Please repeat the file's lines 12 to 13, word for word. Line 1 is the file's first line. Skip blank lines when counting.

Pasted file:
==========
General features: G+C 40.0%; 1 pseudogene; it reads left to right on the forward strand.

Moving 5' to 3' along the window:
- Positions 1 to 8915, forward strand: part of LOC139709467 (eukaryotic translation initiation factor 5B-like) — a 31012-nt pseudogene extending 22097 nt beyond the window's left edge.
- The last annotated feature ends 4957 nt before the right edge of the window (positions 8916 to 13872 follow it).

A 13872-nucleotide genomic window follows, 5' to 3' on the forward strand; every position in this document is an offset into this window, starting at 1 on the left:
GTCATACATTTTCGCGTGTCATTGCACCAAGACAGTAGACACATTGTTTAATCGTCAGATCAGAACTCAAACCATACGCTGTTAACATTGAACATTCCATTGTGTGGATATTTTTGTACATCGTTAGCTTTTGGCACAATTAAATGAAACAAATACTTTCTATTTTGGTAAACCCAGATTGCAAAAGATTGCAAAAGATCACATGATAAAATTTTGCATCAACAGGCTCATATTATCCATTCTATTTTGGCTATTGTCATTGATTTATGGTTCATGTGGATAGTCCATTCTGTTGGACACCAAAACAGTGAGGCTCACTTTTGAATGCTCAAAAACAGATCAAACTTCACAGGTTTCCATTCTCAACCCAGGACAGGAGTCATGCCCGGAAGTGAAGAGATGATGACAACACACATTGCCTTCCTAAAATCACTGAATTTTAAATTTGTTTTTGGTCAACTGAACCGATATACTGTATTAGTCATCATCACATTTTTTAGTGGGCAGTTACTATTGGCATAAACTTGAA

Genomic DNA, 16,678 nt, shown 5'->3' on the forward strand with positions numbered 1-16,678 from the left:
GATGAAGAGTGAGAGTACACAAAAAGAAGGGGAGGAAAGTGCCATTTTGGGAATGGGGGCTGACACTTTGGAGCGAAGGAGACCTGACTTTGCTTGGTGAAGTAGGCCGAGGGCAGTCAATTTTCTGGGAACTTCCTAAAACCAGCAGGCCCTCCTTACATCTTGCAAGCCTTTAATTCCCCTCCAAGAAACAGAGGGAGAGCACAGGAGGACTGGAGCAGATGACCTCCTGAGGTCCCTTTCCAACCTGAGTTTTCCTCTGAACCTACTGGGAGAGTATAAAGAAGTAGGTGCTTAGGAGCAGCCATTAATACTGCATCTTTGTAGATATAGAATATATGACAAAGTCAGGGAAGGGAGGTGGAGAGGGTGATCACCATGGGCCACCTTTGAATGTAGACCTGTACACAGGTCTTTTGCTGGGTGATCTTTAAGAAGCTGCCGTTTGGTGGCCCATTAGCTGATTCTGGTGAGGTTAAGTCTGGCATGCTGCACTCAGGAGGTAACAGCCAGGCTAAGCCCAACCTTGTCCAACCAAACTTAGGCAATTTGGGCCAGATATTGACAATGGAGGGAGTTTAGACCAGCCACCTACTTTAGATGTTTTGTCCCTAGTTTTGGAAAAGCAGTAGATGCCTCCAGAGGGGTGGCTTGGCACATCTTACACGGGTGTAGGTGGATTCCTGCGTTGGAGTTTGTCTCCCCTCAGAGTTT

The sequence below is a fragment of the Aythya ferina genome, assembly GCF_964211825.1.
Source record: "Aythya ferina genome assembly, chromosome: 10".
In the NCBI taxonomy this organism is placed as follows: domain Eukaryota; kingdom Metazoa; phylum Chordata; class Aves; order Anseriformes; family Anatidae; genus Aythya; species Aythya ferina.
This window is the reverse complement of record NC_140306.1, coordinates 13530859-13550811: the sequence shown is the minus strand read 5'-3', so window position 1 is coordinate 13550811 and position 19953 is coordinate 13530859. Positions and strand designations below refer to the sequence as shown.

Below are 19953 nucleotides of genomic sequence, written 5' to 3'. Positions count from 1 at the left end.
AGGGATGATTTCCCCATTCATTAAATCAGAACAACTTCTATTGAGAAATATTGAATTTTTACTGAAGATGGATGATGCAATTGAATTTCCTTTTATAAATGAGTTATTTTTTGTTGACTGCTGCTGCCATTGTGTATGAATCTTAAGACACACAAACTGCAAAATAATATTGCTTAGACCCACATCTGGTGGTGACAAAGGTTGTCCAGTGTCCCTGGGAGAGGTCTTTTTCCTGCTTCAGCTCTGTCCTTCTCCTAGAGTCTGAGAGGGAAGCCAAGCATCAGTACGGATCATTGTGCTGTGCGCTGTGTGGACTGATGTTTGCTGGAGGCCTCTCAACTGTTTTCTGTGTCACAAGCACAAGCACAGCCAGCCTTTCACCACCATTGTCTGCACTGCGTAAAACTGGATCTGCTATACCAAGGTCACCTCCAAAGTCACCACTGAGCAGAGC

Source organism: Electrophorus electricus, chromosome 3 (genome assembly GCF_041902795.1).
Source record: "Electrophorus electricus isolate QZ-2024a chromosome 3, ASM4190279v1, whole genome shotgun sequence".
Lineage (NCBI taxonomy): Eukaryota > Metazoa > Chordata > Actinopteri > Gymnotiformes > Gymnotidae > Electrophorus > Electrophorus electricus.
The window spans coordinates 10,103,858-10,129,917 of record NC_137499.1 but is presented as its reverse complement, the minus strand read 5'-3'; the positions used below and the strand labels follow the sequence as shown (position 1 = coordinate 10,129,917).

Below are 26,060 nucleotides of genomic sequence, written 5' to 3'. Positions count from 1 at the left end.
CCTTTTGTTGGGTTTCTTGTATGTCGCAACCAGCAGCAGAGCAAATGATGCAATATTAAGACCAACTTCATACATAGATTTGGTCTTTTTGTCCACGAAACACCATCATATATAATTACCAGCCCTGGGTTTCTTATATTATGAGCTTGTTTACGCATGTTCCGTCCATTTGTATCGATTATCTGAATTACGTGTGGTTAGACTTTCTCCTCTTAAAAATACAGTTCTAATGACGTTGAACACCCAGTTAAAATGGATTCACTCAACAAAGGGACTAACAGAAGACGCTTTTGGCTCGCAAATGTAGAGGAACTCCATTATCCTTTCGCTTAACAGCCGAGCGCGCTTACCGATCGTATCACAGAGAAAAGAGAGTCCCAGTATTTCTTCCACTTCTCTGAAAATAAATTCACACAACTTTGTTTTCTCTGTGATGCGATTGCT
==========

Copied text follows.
This window is the reverse complement of record NC_140306.1, coordinates 13530859-13550811: the sequence shown is the minus strand read 5'-3', so window position 1 is coordinate 13550811 and position 19953 is coordinate 13530859. Positions and strand designations below refer to the sequence as shown.

Below are 19953 nucleotides of genomic sequence, written 5' to 3'. Positions count from 1 at the left end.